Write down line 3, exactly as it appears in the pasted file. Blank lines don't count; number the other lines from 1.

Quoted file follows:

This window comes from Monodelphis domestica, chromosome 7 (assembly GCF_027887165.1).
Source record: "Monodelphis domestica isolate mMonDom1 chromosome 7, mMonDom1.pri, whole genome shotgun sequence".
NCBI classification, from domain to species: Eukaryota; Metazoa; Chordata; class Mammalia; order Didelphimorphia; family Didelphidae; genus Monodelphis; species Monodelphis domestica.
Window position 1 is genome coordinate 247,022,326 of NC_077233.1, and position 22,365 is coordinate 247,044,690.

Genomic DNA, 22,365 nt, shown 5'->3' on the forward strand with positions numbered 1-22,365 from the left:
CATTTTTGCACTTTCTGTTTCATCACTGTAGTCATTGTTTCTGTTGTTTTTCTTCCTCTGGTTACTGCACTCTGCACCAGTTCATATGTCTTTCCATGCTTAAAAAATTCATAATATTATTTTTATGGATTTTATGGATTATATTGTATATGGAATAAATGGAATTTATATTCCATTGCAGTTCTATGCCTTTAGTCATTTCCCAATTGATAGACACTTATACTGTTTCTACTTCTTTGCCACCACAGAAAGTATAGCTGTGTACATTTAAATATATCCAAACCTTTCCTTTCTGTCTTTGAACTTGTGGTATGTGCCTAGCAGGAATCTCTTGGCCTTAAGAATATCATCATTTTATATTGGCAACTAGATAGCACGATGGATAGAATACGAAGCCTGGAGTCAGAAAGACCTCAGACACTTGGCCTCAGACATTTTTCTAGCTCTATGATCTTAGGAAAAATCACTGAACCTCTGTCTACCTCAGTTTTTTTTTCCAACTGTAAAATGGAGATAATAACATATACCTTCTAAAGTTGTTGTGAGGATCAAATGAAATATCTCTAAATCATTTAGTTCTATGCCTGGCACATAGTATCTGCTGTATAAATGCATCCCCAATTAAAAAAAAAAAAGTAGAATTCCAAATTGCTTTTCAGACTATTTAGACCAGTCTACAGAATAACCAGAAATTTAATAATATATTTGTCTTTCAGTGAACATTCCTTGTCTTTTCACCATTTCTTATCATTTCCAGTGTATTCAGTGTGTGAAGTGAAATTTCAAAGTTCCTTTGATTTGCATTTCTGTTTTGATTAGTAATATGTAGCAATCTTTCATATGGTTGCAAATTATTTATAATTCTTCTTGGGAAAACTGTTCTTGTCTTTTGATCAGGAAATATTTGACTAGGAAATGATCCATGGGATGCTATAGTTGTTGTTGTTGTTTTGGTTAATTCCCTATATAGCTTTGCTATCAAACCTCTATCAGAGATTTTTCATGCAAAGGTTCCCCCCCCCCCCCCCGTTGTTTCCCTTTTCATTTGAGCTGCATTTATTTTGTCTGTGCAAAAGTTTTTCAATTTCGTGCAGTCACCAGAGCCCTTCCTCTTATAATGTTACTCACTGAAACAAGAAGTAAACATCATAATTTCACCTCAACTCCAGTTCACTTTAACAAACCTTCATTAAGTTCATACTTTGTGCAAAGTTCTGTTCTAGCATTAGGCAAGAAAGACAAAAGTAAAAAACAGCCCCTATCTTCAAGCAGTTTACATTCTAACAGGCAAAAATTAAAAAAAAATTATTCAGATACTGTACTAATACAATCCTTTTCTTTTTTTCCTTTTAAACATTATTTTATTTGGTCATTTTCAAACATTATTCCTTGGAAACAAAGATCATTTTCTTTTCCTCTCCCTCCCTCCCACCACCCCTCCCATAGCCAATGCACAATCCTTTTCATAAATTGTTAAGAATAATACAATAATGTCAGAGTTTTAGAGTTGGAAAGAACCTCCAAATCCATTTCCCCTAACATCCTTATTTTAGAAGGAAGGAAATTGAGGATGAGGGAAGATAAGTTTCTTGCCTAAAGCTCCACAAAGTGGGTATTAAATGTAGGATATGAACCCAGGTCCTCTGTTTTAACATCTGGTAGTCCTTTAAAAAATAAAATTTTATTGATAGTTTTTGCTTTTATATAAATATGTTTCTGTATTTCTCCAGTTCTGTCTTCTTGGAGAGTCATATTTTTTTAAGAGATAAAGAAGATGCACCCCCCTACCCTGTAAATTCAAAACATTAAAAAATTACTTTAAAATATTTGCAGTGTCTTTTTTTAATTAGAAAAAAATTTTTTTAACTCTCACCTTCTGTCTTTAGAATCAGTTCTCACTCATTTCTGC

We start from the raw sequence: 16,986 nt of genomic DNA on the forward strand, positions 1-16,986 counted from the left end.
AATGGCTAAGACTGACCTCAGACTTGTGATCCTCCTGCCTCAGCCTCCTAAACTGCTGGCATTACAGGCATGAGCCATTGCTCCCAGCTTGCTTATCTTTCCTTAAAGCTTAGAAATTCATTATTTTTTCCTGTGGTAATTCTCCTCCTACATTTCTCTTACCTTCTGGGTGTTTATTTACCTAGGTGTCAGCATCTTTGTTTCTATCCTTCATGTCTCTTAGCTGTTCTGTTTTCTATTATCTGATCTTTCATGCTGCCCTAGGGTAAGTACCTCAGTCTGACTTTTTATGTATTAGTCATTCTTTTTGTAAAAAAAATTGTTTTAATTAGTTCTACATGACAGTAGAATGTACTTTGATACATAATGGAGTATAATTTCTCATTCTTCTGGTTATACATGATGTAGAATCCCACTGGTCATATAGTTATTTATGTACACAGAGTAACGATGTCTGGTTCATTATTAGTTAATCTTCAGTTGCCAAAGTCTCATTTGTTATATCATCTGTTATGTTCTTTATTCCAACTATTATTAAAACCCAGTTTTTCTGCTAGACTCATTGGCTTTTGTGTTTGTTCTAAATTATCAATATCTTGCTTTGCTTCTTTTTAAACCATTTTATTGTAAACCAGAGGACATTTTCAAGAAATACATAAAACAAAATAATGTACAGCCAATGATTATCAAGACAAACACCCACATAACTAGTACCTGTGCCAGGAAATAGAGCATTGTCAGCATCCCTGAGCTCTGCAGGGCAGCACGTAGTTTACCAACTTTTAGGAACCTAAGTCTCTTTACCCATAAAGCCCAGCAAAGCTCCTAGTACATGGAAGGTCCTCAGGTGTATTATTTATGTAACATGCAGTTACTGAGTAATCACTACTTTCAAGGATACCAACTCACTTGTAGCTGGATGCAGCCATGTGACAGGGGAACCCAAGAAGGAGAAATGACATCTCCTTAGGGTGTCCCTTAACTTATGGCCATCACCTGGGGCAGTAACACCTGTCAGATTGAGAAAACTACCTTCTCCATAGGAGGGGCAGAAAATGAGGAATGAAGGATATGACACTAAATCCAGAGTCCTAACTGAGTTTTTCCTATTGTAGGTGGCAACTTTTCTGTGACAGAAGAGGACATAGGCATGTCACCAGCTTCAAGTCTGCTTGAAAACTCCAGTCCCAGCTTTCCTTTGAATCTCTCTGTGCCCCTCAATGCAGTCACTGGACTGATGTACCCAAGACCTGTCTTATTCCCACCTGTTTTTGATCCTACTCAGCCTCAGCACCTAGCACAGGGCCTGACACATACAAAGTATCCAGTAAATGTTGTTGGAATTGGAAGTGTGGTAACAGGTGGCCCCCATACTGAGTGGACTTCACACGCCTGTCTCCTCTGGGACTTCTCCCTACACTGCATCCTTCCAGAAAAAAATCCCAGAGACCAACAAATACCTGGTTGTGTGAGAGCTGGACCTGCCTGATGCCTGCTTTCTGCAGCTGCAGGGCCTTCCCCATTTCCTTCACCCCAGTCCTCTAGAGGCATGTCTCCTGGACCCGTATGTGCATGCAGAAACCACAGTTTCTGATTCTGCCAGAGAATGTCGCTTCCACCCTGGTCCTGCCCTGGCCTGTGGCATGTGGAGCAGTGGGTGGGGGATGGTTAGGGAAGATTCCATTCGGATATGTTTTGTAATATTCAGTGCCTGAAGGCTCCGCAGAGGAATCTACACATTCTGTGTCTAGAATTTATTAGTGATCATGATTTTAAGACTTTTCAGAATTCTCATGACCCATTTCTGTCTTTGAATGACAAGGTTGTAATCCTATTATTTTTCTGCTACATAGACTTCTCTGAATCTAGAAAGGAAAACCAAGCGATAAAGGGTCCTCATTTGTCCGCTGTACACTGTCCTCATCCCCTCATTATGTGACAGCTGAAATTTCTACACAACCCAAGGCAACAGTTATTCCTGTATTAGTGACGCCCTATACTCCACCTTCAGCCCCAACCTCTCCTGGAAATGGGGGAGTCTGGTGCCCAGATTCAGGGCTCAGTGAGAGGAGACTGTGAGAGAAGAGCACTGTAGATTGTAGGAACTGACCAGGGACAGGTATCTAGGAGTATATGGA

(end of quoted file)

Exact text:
NCBI classification, from domain to species: Eukaryota; Metazoa; Chordata; class Mammalia; order Didelphimorphia; family Didelphidae; genus Monodelphis; species Monodelphis domestica.